Subsidies expected to boost milk, pea output

Monday, June 3, 2002

WASHINGTON -- Lentils and dry peas, two crops American farmers traditionally grew little of, are going to become more popular with growers now that the government will subsidize their production.

Under the farm bill that President Bush signed in May, subsidies commonly reserved for corn, wheat, cotton, soybeans and other crops are being offered for lentils and dry peas, the type of peas used in split-pea soup.

"You can get more yield off peas than wheat and you don't need fertilizer. It will be a tremendous cash crop for the farmers," said Les Knudson, who cleans and bags peas and lentils in Crosby, N.D., near the Canadian border.

"We don't have the marketing channels to handle the kind of volumes that could happen with this," he said.

The farm bill also offers subsidies to peanut growers for the first time and revives payment programs that were ended in the 1990s for honey, wool and mohair. There also is a temporary new subsidy program for milk.

Canada is nervous

Economists say the impact of the programs on consumer prices probably will be modest.

Farmers know they must find more markets for their peas and lentils if they are going to grow them. Lentils are a staple in much of Asia, but other countries such as Canada have been supplying that market. "We need to rob acres from other countries. Canada is quite nervous about this for that very reason," Knudson said.

Dry peas can be used in livestock feed, but growers need to persuade hog producers to use them.

Until the 1996 Freedom to Farm law ended production controls on farmers, there was little of either crop grown in the United States. Last year, farmers harvested less than 400,000 acres of the two crops, primarily in Washington, Idaho and North Dakota. By comparison, farmers harvested 49 million acres of wheat.

Brian Clancey, a British Columbia-based market analyst, sees U.S. lentil and dry pea acreage reaching 1.2 million acres over the next five years.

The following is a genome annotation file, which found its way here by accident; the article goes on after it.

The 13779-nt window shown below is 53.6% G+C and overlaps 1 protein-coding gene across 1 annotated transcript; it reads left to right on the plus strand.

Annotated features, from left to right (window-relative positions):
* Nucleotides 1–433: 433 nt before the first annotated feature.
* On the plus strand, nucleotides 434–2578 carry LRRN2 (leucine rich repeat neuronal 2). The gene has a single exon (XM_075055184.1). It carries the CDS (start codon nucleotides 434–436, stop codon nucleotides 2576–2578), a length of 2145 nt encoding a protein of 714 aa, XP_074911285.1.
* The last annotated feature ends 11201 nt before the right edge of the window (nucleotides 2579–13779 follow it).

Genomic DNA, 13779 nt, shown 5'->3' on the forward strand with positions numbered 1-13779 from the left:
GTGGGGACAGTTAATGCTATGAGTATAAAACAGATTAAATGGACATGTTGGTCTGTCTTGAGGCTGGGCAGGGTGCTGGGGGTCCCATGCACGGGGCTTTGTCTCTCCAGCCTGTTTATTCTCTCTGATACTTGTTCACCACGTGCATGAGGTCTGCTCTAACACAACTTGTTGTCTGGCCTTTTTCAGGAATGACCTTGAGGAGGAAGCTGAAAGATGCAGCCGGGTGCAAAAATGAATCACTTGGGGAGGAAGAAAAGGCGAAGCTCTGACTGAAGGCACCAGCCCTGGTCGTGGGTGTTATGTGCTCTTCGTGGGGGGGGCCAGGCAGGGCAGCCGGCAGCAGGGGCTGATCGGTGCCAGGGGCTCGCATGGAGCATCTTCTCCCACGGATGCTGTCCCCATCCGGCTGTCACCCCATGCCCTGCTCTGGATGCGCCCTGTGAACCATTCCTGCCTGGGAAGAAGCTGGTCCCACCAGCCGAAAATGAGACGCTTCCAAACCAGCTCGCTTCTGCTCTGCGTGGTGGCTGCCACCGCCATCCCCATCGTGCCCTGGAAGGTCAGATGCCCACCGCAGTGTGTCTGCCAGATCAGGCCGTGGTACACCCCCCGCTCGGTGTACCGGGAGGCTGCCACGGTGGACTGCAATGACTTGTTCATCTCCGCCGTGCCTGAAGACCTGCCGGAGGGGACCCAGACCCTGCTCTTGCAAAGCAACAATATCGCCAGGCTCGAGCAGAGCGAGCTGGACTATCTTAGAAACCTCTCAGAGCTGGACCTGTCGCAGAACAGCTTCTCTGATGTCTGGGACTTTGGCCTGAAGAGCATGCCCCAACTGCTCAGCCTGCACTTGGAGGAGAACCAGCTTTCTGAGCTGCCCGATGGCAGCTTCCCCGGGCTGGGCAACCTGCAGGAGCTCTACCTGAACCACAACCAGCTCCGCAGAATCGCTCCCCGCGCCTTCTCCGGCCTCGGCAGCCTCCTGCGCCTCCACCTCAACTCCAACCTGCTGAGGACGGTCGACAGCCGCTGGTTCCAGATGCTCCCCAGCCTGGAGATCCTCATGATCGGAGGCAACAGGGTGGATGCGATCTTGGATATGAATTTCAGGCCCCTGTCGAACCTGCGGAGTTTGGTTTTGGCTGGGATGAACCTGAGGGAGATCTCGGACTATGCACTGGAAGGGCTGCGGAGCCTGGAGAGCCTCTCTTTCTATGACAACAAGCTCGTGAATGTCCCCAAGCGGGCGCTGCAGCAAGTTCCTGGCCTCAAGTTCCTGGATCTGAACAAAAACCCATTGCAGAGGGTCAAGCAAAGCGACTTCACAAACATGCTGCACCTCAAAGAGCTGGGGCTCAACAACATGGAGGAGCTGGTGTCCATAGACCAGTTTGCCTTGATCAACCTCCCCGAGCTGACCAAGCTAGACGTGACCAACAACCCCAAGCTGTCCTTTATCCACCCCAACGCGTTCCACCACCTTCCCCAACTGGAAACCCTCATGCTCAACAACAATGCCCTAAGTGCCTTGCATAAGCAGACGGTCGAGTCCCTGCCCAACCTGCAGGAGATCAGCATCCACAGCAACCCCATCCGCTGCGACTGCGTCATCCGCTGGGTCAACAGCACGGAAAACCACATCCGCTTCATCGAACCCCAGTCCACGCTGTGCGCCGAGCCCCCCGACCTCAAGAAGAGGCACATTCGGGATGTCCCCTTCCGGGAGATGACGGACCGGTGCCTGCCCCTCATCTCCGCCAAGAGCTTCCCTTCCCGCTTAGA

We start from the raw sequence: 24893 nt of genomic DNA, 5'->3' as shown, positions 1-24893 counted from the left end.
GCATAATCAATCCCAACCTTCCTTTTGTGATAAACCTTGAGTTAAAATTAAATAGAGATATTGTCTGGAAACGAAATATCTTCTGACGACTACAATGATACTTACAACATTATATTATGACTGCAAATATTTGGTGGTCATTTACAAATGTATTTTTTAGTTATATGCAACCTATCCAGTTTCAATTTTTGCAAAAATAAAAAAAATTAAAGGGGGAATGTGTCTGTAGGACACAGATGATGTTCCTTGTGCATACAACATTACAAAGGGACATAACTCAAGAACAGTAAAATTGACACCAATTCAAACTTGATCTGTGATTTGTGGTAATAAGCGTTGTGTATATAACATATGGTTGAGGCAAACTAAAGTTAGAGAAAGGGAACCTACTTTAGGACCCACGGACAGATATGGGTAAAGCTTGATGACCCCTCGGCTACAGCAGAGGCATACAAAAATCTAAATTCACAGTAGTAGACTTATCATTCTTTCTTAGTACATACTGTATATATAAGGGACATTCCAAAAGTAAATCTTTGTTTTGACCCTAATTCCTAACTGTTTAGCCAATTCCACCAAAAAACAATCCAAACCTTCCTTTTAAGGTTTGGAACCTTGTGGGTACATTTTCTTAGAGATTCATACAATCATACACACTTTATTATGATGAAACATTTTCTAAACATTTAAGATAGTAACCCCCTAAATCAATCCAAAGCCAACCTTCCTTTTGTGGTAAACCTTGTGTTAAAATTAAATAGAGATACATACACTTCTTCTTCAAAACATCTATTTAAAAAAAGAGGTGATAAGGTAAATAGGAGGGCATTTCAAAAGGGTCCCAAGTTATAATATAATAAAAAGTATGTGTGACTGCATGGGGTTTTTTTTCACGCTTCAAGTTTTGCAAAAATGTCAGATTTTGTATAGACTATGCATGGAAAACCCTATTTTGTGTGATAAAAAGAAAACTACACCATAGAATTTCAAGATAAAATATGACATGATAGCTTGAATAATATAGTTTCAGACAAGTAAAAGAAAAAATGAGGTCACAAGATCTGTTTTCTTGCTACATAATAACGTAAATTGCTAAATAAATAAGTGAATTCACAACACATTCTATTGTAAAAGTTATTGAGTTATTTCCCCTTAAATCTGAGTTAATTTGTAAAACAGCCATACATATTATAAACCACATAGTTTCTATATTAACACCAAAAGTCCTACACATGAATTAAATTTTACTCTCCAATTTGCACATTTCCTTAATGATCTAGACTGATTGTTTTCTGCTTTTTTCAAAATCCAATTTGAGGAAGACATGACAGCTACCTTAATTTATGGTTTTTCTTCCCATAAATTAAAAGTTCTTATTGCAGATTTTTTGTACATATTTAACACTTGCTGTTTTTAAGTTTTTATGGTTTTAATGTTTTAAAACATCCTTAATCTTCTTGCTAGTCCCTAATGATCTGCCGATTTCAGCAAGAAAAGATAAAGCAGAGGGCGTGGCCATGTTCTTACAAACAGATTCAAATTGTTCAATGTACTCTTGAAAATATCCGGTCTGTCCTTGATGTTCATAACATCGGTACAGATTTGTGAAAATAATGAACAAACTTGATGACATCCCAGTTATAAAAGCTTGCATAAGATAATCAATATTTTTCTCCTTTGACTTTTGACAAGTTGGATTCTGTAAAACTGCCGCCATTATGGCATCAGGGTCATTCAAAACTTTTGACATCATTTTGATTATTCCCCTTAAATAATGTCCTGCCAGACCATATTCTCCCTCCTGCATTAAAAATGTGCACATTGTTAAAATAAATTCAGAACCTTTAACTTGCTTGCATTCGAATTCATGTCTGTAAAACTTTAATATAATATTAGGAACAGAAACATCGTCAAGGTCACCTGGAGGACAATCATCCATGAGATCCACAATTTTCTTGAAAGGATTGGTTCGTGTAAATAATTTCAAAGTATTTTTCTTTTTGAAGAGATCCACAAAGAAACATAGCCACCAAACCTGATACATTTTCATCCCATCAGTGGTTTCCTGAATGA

Without the subsidies, banks "have grown reluctant to finance those crops," he said. "They want to see the growers growing crops where there is some kind of government subsidy coming in."

The subsidies are estimated to cost taxpayers $120 million over the next decade. The actual cost could vary widely depending on how much farmers expand production.

Under the farm bill, farmers will be guaranteed about 12 cents a pound for lentils, about 2 cents more than they can get on the market. The subsidy level for dry peas is about a penny over the market price.

None of the new subsidies is expected to have a significant impact on retail food prices, which are driven more by costs of processing, marketing and transportation than by changes in production and commodity prices, economists say.

The milk subsidies, in effect through 2005, are the result of a compromise among dairy interests. The payments will substitute for a price-setting system, or compact, in New England that ended last year amid opposition from the processing industry and producers in other parts of the country.

Advocates of compacts think there may be more support for them in Congress by the time the subsidies expire.

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